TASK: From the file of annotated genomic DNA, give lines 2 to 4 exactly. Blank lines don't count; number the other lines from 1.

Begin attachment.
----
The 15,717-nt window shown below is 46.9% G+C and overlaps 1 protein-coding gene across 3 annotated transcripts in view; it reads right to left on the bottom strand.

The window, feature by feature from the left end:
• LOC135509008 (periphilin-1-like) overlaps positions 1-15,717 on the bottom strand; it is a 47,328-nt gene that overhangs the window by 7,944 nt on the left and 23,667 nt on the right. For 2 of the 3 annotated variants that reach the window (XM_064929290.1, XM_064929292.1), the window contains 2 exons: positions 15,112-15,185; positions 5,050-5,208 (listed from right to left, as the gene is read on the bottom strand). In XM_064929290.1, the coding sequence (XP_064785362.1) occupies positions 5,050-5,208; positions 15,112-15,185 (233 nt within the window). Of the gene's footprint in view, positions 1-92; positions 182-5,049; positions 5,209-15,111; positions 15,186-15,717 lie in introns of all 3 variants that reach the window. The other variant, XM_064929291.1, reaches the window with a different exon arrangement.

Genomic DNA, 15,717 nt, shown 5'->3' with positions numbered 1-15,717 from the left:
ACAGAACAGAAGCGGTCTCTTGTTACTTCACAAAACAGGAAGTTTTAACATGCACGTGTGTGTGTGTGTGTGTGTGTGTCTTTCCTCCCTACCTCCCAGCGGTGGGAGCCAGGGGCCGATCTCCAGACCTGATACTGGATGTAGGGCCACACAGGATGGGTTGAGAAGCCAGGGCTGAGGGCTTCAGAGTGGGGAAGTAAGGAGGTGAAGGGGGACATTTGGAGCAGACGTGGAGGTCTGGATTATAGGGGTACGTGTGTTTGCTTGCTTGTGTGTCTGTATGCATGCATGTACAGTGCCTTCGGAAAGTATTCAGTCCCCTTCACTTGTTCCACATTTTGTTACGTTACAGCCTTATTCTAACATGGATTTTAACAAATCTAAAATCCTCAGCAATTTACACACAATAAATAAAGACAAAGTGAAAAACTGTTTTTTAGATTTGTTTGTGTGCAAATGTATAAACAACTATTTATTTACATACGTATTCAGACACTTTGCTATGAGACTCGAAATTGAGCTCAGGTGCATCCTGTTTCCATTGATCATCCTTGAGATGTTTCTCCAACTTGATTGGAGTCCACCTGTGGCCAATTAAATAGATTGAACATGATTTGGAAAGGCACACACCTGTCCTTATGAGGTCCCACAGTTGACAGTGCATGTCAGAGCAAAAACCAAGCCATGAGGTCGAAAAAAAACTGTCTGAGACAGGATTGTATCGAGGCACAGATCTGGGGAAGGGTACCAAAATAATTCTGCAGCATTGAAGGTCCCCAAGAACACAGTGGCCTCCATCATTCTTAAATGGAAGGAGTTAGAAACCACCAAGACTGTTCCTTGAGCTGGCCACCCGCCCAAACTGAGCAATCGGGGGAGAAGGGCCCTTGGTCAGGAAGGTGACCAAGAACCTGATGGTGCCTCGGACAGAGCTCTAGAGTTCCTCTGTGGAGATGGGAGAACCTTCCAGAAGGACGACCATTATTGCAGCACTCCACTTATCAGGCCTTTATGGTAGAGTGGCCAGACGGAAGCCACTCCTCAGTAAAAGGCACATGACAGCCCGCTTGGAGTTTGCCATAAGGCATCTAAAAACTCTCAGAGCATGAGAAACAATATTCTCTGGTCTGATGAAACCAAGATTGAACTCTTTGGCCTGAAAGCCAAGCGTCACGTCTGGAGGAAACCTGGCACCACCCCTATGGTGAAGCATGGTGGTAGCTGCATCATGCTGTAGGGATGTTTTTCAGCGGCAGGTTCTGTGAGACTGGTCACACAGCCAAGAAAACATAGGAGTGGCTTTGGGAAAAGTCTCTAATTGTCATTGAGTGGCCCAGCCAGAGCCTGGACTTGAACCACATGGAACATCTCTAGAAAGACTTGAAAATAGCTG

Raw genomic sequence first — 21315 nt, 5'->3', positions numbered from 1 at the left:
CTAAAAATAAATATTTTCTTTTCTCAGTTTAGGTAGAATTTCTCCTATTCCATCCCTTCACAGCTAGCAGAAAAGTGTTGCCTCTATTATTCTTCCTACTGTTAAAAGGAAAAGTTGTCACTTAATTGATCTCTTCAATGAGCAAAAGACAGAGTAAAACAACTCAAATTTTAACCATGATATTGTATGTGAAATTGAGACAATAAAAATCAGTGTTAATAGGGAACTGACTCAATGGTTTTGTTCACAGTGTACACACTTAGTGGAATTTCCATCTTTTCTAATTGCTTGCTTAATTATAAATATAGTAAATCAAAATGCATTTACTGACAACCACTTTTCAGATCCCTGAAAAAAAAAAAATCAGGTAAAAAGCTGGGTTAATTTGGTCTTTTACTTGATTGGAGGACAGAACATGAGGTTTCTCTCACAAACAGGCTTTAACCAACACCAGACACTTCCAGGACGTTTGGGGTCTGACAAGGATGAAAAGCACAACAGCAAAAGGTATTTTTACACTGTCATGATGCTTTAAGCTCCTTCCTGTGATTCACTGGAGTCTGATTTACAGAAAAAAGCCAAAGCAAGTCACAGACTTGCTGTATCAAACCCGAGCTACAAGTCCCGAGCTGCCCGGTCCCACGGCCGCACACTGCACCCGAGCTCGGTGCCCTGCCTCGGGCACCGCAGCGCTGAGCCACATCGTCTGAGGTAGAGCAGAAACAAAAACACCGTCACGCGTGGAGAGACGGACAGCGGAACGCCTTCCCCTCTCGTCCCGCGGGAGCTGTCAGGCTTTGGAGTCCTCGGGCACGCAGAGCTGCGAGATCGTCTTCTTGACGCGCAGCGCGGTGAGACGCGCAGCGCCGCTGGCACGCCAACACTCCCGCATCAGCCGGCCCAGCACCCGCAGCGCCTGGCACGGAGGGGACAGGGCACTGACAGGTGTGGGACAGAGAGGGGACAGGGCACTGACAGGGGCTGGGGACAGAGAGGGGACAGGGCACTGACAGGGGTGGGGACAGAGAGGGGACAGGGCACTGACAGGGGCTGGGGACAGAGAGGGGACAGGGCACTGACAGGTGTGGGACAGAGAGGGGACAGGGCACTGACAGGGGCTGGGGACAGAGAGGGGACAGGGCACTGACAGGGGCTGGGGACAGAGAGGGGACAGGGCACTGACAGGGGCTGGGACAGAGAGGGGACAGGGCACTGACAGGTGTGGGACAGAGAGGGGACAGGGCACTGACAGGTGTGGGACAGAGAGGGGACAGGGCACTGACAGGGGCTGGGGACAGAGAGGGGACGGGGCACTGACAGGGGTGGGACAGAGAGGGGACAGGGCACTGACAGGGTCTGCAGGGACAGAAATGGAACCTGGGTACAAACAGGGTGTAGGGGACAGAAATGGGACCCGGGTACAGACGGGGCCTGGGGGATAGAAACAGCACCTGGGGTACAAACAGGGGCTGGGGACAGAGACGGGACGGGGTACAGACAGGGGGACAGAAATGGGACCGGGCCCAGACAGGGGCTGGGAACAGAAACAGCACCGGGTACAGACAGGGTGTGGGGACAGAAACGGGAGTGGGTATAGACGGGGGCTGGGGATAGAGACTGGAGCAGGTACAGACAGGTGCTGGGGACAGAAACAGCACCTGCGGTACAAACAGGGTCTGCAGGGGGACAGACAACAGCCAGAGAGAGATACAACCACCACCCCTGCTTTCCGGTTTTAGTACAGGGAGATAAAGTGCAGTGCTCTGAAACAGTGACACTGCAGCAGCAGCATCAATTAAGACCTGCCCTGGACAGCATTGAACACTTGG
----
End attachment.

The window, feature by feature from the left end:
• LOC135509008 (periphilin-1-like) overlaps positions 1-15,717 on the bottom strand; it is a 47,328-nt gene that overhangs the window by 7,944 nt on the left and 23,667 nt on the right. For 2 of the 3 annotated variants that reach the window (XM_064929290.1, XM_064929292.1), the window contains 2 exons: positions 15,112-15,185; positions 5,050-5,208 (listed from right to left, as the gene is read on the bottom strand). In XM_064929290.1, the coding sequence (XP_064785362.1) occupies positions 5,050-5,208; positions 15,112-15,185 (233 nt within the window). Of the gene's footprint in view, positions 1-92; positions 182-5,049; positions 5,209-15,111; positions 15,186-15,717 lie in introns of all 3 variants that reach the window. The other variant, XM_064929291.1, reaches the window with a different exon arrangement.

Genomic DNA, 15,717 nt, shown 5'->3' with positions numbered 1-15,717 from the left: